Are You a Grant Proposal Warrior?

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    This posting by: Jayme Sokolow

    Ready to be a Warrior?

    At the 2012 APMP (Association of Proposal Management Professionals) national conference, participants were treated to a lively address … about proposal professionals as warriors, by Eric Gregory, Vice President for Business Development at CACI, Inc.

    I do not agree with his metaphor or with everything that he said, but Gregory is a thoughtful person, a very successful proposal professional, and someone who has contributed a great deal to the proposal profession. For these reasons, his remarks should be taken seriously.

    Although Gregory was addressing proposal professionals who work in companies submitting proposals primarily to federal agencies, his remarks also apply to proposal professionals working in nonprofit organizations who apply for grants from federal agencies.

    Gregory wondered whether successful proposal professionals have a certain personality or perspective on their work? He concluded that there are ten attributes to a proposal warrior – as follows:

    1. Courageous – a proposal professional performs well under difficult conditions, often by enduring criticisms, doubts, anger, disappointment, long hours of work, and difficult assignments.

    2. Committed – to working on a team and winning bids.

    3. Leader – leads by example and works at least as hard as anyone else on the team. As a leader, a proposal professional is an optimist and believes that his or her proposals can be improved.

    4. Decisive – thoughtful but always action-oriented.

    5. Agile –embraces change and reacts quickly when changes can improve a proposal.

    6. Creative – capable of developing new solutions to problems and finding new ways to win bids.

    7. Disciplined – very focused on winning bids and is relentless in taking action to achieve this goal.

    8. Compassionate – works hard to defend his or her work and the team along with the best interests of the organization.

    9. Intelligent – uses his or her intelligence to become more successful and create better proposals.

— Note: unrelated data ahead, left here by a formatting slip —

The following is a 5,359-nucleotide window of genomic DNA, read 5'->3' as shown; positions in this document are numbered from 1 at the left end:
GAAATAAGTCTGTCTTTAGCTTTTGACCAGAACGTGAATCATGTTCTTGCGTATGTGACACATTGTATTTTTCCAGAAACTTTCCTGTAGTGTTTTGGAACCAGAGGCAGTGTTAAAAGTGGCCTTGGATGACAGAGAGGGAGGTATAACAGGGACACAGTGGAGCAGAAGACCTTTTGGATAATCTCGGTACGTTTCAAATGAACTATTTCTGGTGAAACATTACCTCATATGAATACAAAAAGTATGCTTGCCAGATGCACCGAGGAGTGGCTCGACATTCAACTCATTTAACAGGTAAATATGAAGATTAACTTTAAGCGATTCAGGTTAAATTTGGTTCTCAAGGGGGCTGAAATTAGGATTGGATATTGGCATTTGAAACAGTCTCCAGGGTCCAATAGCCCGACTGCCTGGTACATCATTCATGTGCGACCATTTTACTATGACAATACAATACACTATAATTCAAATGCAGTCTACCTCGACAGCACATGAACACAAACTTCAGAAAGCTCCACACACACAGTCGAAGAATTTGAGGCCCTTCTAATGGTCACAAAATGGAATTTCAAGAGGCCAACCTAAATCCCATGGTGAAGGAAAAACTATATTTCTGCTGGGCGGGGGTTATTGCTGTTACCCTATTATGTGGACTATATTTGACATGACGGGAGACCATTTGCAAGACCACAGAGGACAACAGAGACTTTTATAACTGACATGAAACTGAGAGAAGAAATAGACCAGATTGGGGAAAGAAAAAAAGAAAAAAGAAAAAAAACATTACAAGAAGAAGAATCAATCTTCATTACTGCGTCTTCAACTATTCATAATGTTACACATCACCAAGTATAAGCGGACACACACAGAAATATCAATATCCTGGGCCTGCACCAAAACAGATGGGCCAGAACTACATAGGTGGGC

10. Resilient – works well under stressful and difficult conditions.

    Gregory concluded his presentation by pointing out that proposal professionals often are underappreciated by their organizations. They must find ways to convey their value to senior management and make a strong case for their importance to their nonprofit’s success.

    What do you think about Gregory’s approach? Is he accurate? Are there any traits you would omit or add? Are you a grant proposal warrior?

    According to Dr. Heidi Grant Stevenson, a blogger for Psychology Today and the author of an intriguing new book, Succeed: How We Can Reach Our Goals (2011), even very bright people often do not understand why they succeed or fail. Recent research on achievement shows that successful people reach their goals not because of any inborn traits or unusual intelligence but because of what they do inside and outside the workplace.

    Like Dr. Stevenson, Gregory believes that a certain set of attitude and behaviors are likely to lead to success. Although Dr. Stevenson’s list of successful traits does not exactly match Gregory’s list, there is a plenty of overlap.
    Dr. Jayme Sokolow, founder and president of The Development Source, Inc.,
    helps nonprofit organizations develop successful proposals to government agencies. Contact Jayme Sokolow.
    Look for Jayme’s ebook on Finding & Getting Federal Government Grants. It’s part of The Fundraising Series of ebooks
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